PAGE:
You might have inequalities wrong. Also, are there any restrictions on M,N?
Otherwise here's a counterexample.
M= 1.1 N = 1
M > N, N > M/2
M-N = .1
M/2 = .55
.55 > .1, and hence the statement you posted is false.
Is this demonstration a valid one:
Let M, N € Z, M > N, and N > M / 2, show that M - N > M / 2:
Basis:
M = 1, N = 0 --> 1 - 0 > 1 / 2 --> 1 > 1 / 2 (TRUE)
Induction:
Assume true k = M, l = N
k - l > k / 2
l > k - k / 2
l > k / 2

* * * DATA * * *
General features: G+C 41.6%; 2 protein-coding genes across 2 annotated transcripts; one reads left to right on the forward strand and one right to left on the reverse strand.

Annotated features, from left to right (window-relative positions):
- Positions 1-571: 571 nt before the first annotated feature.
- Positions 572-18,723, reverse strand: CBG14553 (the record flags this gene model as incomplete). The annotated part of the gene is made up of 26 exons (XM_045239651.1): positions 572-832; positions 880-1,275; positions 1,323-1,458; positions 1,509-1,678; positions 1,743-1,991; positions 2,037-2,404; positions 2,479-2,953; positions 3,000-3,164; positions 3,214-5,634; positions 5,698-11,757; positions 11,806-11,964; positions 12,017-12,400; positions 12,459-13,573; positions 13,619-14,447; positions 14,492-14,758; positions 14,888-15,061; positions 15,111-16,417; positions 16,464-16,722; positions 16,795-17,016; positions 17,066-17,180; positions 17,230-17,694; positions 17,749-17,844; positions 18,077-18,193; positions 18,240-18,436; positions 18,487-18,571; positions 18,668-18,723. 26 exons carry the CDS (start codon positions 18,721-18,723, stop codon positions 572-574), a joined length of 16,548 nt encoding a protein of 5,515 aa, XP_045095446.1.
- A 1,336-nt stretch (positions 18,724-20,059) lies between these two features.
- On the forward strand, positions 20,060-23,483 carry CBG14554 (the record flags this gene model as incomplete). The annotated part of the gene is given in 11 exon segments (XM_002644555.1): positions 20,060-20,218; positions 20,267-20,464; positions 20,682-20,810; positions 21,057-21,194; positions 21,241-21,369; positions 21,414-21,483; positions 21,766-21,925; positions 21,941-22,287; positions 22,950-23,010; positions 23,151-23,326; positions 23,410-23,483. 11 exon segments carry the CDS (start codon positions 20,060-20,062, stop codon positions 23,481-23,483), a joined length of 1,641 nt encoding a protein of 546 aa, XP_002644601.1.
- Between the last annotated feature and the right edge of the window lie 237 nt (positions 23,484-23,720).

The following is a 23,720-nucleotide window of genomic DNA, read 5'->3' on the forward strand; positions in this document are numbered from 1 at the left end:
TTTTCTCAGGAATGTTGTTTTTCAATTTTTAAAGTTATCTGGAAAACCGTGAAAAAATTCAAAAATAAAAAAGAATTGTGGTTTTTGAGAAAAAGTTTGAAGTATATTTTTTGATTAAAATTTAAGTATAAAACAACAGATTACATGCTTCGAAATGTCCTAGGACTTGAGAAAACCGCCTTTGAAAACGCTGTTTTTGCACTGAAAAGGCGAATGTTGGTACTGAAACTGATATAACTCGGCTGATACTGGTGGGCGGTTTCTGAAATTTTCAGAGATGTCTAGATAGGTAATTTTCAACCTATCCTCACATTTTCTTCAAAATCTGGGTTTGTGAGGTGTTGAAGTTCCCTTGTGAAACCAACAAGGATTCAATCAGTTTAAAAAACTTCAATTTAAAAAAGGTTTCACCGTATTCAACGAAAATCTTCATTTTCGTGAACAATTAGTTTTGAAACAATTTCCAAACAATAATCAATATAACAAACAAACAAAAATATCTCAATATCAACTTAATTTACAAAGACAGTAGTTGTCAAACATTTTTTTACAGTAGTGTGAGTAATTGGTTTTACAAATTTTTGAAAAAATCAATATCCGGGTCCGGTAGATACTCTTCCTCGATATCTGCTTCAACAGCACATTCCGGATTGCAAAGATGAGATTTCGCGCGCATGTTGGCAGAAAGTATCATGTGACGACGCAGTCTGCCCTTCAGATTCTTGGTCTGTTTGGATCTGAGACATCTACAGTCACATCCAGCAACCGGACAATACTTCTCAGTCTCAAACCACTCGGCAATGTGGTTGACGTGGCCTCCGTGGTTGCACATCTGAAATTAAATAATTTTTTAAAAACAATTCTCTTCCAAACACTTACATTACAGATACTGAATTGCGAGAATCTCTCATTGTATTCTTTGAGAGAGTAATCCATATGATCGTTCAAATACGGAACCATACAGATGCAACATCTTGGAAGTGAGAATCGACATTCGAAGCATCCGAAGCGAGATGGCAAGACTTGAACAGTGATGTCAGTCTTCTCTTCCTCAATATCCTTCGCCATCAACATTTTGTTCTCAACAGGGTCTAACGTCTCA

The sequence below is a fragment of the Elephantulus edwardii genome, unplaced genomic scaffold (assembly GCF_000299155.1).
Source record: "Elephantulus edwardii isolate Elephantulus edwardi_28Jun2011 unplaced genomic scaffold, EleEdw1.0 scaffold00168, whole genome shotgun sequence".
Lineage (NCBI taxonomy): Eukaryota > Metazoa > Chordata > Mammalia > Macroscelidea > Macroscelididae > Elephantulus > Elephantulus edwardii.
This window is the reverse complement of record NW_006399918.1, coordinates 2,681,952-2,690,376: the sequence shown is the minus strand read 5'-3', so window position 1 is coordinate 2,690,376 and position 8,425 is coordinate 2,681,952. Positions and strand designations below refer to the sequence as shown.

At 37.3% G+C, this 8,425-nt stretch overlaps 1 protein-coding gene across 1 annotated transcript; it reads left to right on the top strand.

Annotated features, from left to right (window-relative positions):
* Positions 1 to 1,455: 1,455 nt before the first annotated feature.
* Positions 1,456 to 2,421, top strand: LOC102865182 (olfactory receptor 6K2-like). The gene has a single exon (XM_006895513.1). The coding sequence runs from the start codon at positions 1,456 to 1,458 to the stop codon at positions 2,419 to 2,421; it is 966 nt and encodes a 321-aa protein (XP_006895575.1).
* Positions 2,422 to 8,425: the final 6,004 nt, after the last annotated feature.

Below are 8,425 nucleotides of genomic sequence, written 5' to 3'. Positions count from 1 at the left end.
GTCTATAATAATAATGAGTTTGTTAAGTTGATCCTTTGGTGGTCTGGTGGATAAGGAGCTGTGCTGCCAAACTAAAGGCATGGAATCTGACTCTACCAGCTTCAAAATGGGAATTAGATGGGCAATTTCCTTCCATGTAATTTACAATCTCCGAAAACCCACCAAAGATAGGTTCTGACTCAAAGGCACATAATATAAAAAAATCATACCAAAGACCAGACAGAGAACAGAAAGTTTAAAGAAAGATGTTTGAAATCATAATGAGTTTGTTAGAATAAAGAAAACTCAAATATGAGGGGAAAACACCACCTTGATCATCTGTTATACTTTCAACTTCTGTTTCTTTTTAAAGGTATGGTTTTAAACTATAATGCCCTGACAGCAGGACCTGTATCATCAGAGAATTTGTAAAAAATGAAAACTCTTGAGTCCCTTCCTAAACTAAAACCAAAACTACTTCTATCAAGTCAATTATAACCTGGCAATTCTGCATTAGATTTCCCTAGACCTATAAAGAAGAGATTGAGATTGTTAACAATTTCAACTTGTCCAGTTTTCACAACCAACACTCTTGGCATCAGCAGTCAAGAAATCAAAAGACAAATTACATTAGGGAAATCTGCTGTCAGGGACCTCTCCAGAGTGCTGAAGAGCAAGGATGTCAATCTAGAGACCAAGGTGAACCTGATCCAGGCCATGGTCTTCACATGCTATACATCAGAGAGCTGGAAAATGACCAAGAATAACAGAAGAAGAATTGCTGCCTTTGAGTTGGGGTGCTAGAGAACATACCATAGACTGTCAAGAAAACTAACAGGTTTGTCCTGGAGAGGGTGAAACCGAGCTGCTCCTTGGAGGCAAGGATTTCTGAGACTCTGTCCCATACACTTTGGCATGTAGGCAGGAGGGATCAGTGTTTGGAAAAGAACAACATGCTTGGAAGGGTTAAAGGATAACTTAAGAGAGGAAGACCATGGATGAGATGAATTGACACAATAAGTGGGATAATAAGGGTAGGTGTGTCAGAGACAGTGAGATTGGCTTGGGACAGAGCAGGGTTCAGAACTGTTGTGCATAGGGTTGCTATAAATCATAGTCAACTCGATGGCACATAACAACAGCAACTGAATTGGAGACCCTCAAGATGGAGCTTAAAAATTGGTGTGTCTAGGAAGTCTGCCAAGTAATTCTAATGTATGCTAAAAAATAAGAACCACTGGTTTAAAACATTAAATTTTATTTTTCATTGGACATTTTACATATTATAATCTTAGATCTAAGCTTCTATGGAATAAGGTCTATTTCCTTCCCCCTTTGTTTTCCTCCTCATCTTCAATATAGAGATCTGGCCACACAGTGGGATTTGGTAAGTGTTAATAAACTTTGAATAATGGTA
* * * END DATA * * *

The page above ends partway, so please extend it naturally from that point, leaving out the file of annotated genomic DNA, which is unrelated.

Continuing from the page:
You're right, Plato, let me rectify:
We have M > N, and N > M/2, I'd like to show that M - N < M / 2.
The actual statement that I want to prove is:
case 2: N > M/2. In this case the remainder would be M - N, and since N > M/2, M -
N would be less than M/2.
How would you write a formal proof ?